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Letters From Your Future Self

As we begin a new year, I thought it might be fun to read a letter from your potential “future self.”  If you could write yourself a letter and send it ten years back in time, what would you write?  What critical information would you give yourself in 300 words or less?  With that challenge in mind, I’m going to let you see what your “future self” could be writing for you to receive today.

Option 1:

Dear 2013 {insert your name here},

Greetings from 2023!  I’m so glad you made some good choices over the past ten years.  They really paid off.  Since I’ve only got 300 words, I’ll be brief. Because you stopped using credit cards and started living on a budget, your house was paid for in ’19 and you’re planning an awesome family vacation this year – Hawaii here you come.  The car you thought about replacing in 2013 finally died in ‘16, but by then you’d saved up enough cash to buy something outright.  It’s a good thing you did.

Even though you don’t want to read this part, I figure I’d better tell you that you’re going to be laid off in a few months. But don’t worry – there is something better waiting and it all works out – trust me.  Your emergency fund sure came in handy. It kept the bills paid and food on the table.

Your kids are doing great. The time you were job hunting after the layoff allowed you to really spend some time pouring into them.  They still talk about how great it was having you at home with them.  Your wife still talks about it, too.  You really showed her how committed you were to taking care of your family and she fell in love with you all over again.

Thanks you for having some discipline and being man enough to lead your family, even if it wasn’t (sadly, still isn’t) the popular thing to do.  Even with the mistakes you made along the way, you did a great job.

Sincerely,

2023 {insert your name here}

Option 2:

Dear 2013 {insert your name here},

2023 is not what I hoped.  You survived intact, but things aren’t nearly what they should be.  You should have listened to that weird guy who kept telling you to get out of debt.  You should have read his book in 2013 instead of waiting until after everything went wrong.  Instead, you laughed at him for saying credit cards were dangerous and went about your life.  That was all good until your boss came in and told you they had to let you go due to budget cuts.  That new car you’d bought a few months earlier because you “needed” it got repo’d because you couldn’t keep up with the payments.  You were able to keep the house and avoid bankruptcy, but only because some family helped you out.  I sure wish you would have saved some money.  Please, put some money away for a rainy day and cut up those stupid credit cards!  It will save you so much heartache.  I will give you some credit (pun intended), though.  When you were at home after the layoff, you really got to spend some time with the kids.  They still talk about how great it was.  You were sad for a while, but then you realized the only way to make it better was to get your life back on track.  We finally made it back to a good place where you could say things were better than before we lost it all after the layoff, but it sure took a while.  Don’t give up – I promise these ten years are going to be hard, but you’ll make it.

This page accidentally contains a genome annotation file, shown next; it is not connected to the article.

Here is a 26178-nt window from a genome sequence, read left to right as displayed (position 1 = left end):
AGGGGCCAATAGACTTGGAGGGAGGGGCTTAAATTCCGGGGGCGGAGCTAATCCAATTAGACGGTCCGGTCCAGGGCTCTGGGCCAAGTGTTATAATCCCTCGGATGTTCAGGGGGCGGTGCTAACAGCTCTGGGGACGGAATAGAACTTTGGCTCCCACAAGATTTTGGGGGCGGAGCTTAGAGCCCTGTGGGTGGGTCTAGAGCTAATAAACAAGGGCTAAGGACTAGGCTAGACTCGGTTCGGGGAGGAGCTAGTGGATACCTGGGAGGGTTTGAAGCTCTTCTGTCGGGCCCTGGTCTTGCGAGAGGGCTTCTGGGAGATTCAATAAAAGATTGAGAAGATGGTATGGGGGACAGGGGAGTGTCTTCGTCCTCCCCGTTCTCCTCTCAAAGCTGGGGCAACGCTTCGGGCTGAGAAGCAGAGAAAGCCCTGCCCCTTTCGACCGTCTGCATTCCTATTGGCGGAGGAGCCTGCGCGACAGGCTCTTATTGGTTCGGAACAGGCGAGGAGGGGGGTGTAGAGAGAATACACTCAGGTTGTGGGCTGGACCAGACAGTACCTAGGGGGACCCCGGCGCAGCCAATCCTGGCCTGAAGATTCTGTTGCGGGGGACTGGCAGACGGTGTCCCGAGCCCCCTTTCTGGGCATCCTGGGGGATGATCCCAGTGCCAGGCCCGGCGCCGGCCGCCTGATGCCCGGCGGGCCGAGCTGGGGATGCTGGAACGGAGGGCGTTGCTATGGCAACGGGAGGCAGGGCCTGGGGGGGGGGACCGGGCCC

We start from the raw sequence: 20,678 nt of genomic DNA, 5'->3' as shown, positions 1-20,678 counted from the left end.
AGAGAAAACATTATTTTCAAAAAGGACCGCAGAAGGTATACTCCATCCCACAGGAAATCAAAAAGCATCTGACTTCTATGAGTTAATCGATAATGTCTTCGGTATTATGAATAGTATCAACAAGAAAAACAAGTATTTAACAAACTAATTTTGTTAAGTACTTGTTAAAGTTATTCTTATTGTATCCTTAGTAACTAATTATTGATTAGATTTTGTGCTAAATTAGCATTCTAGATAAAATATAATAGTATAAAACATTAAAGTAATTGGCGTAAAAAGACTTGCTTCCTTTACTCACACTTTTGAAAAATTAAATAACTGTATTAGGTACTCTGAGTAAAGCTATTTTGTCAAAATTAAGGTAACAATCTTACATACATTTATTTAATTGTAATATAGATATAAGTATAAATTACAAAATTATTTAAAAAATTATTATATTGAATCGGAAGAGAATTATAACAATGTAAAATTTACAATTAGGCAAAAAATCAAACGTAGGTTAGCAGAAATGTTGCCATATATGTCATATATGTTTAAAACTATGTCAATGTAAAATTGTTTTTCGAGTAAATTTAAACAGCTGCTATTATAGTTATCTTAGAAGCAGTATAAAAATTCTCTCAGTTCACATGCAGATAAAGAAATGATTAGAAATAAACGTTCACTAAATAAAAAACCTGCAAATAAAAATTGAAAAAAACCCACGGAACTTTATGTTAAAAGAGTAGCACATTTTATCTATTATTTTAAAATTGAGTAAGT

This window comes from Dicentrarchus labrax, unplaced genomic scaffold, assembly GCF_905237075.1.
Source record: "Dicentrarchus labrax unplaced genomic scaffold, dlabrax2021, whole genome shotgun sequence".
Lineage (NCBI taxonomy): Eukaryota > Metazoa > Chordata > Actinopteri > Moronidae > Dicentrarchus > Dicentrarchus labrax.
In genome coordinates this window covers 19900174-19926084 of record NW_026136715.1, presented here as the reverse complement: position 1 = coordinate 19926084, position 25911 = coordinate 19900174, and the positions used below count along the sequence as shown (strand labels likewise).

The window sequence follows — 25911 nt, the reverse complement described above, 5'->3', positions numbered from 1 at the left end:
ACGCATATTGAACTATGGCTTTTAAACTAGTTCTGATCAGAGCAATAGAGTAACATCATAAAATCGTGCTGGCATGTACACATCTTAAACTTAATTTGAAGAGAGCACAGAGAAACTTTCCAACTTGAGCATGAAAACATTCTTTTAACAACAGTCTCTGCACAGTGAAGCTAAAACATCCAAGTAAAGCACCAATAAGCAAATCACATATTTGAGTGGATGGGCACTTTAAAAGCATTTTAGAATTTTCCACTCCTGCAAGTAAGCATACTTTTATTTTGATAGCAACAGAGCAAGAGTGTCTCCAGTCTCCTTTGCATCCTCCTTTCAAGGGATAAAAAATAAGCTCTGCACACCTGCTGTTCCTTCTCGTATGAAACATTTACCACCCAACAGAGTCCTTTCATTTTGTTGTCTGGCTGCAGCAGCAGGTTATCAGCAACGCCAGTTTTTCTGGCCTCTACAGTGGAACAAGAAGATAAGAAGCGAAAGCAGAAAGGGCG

Sincerely,

2023 {insert your name here}

Which would you rather read?  Look back ten years and consider which would be closer to the letter you’d be writing and remember this: small choices today may mean a lot tomorrow.  If you aren’t making progress toward the goals you want, pick a new direction.  Set new goals, develop new habits and make things better.

 

 

 

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4 comments

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  1. Tara H

    Wonderful! We are at the point in our lives that either of these could be our letters. I’m definitely having my husband read this! Thanks!

    1. Barry

      With all the stuff that happened to my family in 2012 and all the families I talk to who are at a “crossroads,” I thought this would definitely be a fitting post. Glad you agree. :)

  2. Jacquie K

    My first thought after reading this thought-provoking article? WOW! I’m so glad we have already started down the road towards Option 1. It’s not been easy, but life is getting better all the time. Our credit card debt is under $300 (of course the account was closed a long time ago.) We’re still driving our one vehicle now going on 7 years. This April will see the end of our student loan debt. And now that my DH’s health is back on track, he’s back to work full time. My health continues to be problematic, but the new power chair will help immensely. Thank you for all your good advice and encouragement, Barry!

    1. Barry

      Thank you for a comment to make me smile – I think it is well-summed up by “it’s not been easy, but life is getting better all the time.” :)

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